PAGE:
Instead, we hurried up, but we’re still waiting for the streaming wars. Sigh. Still, we learned a few things in the latest earnings report. Let’s start with strategy, touch on the specifics and end with the subscribers/financials. Oh, and meta thoughts to conclude.

Strategy: Focused, but Narrow?

When it comes to strategy, Netflix probably has the clearest plan and simplest business model of all the streamers. They sell subscriptions and they plan to dominate all scripted and reality viewing. If you want to know their strategic advantage, it’s that. They know what they are, and they’re extremely focused on that.

And they still have a big goals: they want to take over TV all over the globe. If you want Netflix’s global upside for share price, it’s all this. Honestly, “Netflix bears” like myself probably neglect how much additional revenue can come from this global conquest.

But it isn’t cheap, of course. Netflix is spending $10 billion in amortized and $15+ billion in actual cash each year (from 10K) to get those new subscribers. Worse, the most valuable subscribers are in the United States, then Europe, then Japan and then descending down the GDP per capita income ladder. And those most valuable markets are nearing Netflix saturation. (Meanwhile some, like China, remain off limits.)

The most interesting observation, for me, was about the content strategy. Here’s the introduction to the content section of the shareholder letter:

IMAGE 2 - Content Strategy Summary

This content strategy manages to be both broad and limited, at the same time. Broad because Netflix is competing on film and TV and scripted and unscripted for kids and adults and everyone. 

And it’s limited because that’s all they are competing on? If “live TV” isn’t an option, that means  events, sports and news just aren’t in the cards.

In other words, for all the growth in content spend, many TV consumers will want a TV service that provides news and sports. If Netflix can’t fulfill someone’s entire TV demand, that means customers will have to watch other options too. If you value Netflix’s stock price as “becoming TV”, well you’re seeing a company that knows it won’t be that. Sure, it has a chance (that is becoming smaller every week) of “become all scripted and reality TV”, but that will be a pricey fight.

My view is that as long as customers need to have other TV services, Netflix is increasingly likely to be churned out of someone’s regular diet.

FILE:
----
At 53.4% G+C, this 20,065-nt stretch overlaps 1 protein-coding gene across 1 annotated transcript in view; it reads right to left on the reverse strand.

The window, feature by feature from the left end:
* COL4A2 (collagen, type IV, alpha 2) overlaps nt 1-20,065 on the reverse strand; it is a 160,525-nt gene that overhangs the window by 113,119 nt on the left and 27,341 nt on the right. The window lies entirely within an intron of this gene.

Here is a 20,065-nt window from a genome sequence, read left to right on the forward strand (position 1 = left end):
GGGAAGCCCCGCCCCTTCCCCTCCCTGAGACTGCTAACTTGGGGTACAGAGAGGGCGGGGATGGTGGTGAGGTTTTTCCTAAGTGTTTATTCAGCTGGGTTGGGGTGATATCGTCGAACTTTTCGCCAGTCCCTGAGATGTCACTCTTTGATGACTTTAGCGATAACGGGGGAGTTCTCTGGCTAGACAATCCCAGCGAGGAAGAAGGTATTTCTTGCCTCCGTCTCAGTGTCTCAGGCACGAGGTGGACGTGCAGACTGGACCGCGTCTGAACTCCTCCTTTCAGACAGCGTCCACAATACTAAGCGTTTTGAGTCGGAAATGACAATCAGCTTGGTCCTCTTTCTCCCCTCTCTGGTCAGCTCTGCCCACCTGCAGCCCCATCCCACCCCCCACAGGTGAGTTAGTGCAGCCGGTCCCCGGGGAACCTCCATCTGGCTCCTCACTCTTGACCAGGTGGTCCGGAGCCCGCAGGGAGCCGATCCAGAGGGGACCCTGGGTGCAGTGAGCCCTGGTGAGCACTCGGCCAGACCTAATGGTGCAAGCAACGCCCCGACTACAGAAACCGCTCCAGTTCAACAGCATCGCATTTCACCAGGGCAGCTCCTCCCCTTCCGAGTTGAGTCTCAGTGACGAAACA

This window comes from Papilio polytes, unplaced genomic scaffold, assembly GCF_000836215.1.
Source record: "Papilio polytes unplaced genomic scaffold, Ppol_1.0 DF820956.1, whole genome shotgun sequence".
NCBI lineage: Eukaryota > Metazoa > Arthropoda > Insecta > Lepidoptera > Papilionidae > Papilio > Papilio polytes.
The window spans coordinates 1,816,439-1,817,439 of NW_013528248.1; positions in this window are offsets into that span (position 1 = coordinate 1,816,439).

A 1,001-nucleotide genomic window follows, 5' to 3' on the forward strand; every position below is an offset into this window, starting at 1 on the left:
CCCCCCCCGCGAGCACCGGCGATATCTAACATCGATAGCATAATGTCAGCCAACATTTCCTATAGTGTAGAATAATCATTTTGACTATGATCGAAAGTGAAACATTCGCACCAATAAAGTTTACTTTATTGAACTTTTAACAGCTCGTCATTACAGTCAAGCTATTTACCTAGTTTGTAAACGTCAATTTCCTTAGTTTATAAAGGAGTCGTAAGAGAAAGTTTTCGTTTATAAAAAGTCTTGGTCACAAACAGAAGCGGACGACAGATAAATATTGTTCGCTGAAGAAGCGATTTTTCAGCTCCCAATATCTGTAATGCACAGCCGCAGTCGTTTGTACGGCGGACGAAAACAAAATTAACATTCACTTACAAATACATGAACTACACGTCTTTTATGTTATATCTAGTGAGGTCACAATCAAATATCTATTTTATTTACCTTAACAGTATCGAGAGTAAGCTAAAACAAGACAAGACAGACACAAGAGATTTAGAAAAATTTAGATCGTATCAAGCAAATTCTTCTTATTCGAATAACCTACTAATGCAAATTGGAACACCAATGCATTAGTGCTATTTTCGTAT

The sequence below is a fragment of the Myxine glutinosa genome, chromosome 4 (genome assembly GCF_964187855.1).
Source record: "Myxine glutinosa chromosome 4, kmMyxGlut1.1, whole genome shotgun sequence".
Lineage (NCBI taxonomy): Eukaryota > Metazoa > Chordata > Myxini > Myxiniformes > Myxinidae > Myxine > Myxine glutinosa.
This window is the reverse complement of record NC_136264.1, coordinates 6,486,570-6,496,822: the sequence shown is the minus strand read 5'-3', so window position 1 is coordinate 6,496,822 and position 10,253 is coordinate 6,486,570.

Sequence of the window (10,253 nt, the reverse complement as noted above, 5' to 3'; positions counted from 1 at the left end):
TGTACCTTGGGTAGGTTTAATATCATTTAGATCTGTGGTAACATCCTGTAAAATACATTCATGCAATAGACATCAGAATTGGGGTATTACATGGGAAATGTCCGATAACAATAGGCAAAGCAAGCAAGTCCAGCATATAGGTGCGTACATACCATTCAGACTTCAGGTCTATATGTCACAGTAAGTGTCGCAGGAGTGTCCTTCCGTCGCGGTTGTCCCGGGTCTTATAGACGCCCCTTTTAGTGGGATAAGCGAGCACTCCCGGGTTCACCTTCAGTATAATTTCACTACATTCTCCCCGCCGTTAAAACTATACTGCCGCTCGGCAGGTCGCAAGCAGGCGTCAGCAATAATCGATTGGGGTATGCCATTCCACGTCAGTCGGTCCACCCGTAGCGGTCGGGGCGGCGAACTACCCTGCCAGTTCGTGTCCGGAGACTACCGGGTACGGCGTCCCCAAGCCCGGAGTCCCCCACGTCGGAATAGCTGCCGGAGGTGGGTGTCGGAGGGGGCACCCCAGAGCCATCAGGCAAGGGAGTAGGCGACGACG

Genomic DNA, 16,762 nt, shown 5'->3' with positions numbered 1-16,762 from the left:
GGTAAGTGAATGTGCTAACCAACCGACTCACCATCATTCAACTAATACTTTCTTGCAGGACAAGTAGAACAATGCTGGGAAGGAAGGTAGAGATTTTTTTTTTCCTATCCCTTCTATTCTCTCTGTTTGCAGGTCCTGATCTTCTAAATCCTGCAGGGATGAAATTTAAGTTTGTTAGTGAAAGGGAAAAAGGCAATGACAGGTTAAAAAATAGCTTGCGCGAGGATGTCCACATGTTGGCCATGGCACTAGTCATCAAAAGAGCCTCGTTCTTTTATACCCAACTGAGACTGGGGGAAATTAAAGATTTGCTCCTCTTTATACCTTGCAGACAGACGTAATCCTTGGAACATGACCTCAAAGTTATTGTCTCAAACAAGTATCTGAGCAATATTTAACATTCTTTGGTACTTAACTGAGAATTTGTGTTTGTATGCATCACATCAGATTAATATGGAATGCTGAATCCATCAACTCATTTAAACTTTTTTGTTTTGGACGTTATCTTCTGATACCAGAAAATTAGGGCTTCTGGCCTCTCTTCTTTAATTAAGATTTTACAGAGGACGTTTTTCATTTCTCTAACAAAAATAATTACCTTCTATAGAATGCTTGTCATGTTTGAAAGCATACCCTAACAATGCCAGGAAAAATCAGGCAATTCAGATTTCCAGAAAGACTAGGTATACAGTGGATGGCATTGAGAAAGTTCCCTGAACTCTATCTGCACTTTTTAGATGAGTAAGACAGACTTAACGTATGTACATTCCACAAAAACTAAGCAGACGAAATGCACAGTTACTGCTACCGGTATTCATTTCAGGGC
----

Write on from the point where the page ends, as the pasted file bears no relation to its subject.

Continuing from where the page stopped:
Nor does Netflix have the capital to branch out into a large new business like either buying DAZN or Roku or even a Lionsgate. They could merge with any of those, but any new venture that has huge upfront costs will stress their cash flow even further. Apple, Amazon and Disney don’t have those hindrances. That means Netflix needs to be perfect on everything decision from here on out to maximize that share price. That’s tough. 

So let’s get into those specifics.

Content: Some Selected Datecdotes Tell Us Some Things

Let’s start with the headlines you did not see yesterday. And the “null results” because I want to place in your easily available forebrain the idea that most shows aren’t doing well on Netflix. Or they are and it behooves Netflix to keep them secret. (I guess.)

Headline one: 

Of 162 original launches in Q3, 93% did under 29 million viewers. They were bombs.

Fine that is a bit provocative. Technically, I don’t know how many series really had less than 29 million viewers. Just because the lowest Netflix datecdote was 29 million doesn’t mean some other movie secretly did more than that, and Netflix just didn’t say. (Which, why hide that?) How’s this:

We don’t know how 93% of Netflix originals performed last year.

It’s crazy to consider that’s how many launches Netflix had in Q3, but according to my data—which means sorting this long, long list from All Your Screens Rick Ellis—that’s accurate. And given that when we do get inadvertent leaks—Steven Soderbergh said in an interview High Flying Bird had 8 million views—they are much lower, I’d bet that most other content releases were much lower than the leaks.

On to the datecdotes (explanation here) we did receive. These are both higher and lower than it seems. On the high side, I counted 12 datecdotes (authorized or leaked) since Q2. No seriously, four movies and 8 TV series. The challenge is that four of these datecdotes apply to two series (Netflix released 7 and 28 day numbers for both Stranger Things and La Casa de Papel.) And three of the TV series releases didn’t actually have numbers just “biggest TV series in the country” (Sintonia, The Naked Director and Sacred Heart.)

Since I’ve done feature films the last two times, I’m going to try to draw out some conclusions from the TV side this edition. Here’s my summary table of the data:

Screen Shot 2019-10-17 at 4.28.29 PM.pngAnd now some implications.

Read More